Friday, April 10, 2015

Turn down that noise... on Brookings teacher evaluation study.

A few media outlets posted a study that claims that if a great number of students opt out of testing it would create "noise" in the educator's evaluation.  It is true that when there are fewer student scores used in a teacher's evaluation the results would be more volatile- basically the evaluation score could more dramatically go up or down-  the "noise" that Brookings refers to in its study.

A closer look at other specific items relating to New York State teacher evaluations will negate any worries from the Brookings study:

  • Teachers are already hurt by the NYS Growth Score formula.  Teacher growth scores calculated by NYS  have varied widely amongst educators.  Some have gone from low to high scores or the complete opposite.   Do we really believe that a teacher could be high-effective one year and be failing the next?  Or the opposite?

  • The American Statistical Association has stated the VAM style growth scores, similar to the one forced on local schools by NYS, is not a valid measure of teacher effectiveness and should not be used for employment or salary decisions.

So in reality teachers are hurt by students who take the test as the growth score numbers are really voodoo math.  If enough students boycott the test, teachers who have a state test tied to their grade-level or course would revert to the local SLO measures that other teachers use for the APPR scores.  This system is a much fairer system and restores local control of the educator's evaluation. The key number is 16 scores-- below 16 removes the flawed and invalid state growth score from the teacher's evaluation.  Your child will not longer be used as a weapon against his or her teacher!!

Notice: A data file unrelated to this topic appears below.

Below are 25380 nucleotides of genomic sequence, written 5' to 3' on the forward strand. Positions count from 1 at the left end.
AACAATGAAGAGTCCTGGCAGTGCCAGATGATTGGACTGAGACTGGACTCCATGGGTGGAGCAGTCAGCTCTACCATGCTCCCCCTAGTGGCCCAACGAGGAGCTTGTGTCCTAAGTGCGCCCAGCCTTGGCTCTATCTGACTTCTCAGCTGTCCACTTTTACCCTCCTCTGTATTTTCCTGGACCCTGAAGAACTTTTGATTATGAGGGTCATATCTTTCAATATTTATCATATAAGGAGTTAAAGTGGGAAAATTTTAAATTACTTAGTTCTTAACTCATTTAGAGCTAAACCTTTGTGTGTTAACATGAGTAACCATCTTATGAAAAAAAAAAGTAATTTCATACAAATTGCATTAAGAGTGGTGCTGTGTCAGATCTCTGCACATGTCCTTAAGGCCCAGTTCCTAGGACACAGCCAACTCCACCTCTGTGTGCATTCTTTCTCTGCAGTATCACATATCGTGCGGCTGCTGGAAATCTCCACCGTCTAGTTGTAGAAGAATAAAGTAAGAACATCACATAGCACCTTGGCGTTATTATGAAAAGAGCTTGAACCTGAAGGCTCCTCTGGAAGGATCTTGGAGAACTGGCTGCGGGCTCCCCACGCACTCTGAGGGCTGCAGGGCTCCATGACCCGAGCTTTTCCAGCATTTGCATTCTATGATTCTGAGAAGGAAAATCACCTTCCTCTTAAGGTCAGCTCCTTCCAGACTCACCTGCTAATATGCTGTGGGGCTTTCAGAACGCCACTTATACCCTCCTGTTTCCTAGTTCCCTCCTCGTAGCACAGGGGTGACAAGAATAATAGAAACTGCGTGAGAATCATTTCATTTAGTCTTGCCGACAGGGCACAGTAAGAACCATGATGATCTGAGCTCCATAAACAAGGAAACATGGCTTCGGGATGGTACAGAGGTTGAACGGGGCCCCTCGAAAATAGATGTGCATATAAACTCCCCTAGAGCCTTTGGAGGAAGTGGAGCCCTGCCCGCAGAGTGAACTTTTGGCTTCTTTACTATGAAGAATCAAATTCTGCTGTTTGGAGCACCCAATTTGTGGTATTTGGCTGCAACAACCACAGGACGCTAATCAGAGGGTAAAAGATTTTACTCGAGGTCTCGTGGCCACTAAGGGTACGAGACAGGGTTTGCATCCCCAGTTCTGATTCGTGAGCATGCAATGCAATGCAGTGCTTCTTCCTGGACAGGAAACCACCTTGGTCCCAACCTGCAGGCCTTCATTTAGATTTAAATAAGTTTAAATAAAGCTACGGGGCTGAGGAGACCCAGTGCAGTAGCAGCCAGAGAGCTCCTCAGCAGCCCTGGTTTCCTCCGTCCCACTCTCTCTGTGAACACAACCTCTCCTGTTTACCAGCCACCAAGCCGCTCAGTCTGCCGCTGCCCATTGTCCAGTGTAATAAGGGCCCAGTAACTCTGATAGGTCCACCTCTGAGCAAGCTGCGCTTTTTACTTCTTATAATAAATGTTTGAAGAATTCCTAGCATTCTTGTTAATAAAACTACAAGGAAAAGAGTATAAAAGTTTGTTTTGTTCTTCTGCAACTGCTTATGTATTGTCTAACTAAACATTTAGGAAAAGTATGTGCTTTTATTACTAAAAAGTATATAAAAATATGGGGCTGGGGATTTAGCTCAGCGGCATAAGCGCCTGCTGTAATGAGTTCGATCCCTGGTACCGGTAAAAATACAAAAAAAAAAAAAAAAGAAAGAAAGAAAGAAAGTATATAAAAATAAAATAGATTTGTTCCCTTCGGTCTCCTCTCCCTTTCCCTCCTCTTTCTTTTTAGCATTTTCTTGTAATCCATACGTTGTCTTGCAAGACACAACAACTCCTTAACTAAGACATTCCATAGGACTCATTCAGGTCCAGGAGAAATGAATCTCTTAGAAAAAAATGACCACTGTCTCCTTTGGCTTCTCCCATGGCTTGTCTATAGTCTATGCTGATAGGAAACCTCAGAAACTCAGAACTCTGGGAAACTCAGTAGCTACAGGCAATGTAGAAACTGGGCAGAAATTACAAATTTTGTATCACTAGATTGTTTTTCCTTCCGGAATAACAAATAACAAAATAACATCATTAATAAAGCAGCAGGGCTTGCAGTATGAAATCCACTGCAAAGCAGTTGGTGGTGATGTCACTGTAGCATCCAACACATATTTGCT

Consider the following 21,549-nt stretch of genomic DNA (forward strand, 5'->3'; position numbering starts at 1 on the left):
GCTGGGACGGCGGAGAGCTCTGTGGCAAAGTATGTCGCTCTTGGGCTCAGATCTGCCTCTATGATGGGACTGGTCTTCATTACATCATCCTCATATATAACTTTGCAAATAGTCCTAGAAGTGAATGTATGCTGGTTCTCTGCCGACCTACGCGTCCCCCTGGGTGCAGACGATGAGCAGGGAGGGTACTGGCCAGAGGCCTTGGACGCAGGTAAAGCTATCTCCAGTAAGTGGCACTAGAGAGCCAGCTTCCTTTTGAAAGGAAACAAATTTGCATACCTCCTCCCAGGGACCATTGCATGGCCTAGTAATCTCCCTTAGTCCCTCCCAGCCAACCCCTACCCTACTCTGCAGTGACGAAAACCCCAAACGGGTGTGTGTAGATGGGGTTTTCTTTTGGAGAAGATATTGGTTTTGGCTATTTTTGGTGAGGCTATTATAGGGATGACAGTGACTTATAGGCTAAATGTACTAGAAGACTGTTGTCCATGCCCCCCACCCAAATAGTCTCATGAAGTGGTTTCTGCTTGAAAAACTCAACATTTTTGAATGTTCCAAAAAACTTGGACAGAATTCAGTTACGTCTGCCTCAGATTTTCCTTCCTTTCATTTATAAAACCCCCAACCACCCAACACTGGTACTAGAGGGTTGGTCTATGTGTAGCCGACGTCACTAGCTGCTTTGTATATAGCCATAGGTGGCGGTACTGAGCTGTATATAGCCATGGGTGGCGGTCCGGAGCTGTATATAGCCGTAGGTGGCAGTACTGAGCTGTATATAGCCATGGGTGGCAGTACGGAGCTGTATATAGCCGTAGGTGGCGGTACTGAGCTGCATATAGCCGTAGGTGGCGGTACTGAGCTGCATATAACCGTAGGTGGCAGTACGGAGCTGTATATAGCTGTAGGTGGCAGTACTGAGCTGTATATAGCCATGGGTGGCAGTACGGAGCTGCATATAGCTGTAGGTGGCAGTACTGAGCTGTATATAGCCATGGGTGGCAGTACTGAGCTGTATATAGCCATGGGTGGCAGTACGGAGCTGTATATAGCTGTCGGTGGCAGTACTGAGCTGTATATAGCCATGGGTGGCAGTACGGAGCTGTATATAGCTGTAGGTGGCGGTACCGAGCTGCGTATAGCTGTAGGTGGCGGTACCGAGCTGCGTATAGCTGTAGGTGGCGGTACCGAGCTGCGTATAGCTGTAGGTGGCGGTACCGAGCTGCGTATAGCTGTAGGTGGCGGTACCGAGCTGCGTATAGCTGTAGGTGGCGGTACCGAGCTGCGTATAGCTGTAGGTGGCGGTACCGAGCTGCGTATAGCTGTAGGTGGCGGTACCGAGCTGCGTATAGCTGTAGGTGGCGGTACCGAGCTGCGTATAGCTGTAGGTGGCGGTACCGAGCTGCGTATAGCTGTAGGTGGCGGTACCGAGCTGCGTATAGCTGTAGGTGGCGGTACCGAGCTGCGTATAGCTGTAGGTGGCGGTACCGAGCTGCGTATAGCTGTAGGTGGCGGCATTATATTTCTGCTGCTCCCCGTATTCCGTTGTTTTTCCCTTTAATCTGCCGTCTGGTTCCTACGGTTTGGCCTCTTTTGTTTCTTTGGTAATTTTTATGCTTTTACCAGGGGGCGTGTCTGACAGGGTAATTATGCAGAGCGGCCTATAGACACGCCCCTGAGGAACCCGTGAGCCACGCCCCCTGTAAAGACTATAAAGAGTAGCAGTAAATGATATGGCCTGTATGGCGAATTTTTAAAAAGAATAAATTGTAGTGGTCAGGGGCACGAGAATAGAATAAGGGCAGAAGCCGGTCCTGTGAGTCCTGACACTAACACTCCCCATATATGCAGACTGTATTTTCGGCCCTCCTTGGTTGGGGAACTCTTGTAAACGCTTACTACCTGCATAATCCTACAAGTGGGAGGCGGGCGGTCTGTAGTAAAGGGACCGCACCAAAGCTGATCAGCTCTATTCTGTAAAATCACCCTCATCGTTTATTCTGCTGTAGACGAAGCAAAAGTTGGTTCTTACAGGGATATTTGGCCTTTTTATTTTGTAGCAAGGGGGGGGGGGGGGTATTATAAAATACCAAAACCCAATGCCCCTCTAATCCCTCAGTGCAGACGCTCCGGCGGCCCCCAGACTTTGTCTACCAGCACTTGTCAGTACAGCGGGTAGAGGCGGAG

From NYSED APPR training documents per E2CC BOCES

The Brookings study also looked at the impact if mostly "high-performing" students opt out.

First of all there is a myth that mostly the top scoring test takers boycott the assessments.  That is far from reality as students from across the academic spectrum have families who boycott the assessments.  Just because a family is involved in their children's education and aware of the harm of high-stakes testing does not mean their children are the honor-roll high scoring students.  In my own experience as a teacher, and as a parent, I have witnessed students of all achievement levels opt out. In fact, in my own classes, students with IEP's have had the highest rate of opt out.  Why?  Those students see the greatest harm from the inappropriate reading levels and cut scores forced on children.

So what if the "high-performers" opt out?  That actually helps the teachers.  High test scores no longer help teachers get a better rating.  A child must show growth from last year's assessment to this year's exam.  High scoring students have limited opportunity to improve their scores so having children that are good test takers actually hurts a teacher.   I know a few teachers who were switched to accelerated or honors classes get lower growth scores because of the "ceiling" that high-scoring students have in improving their test results.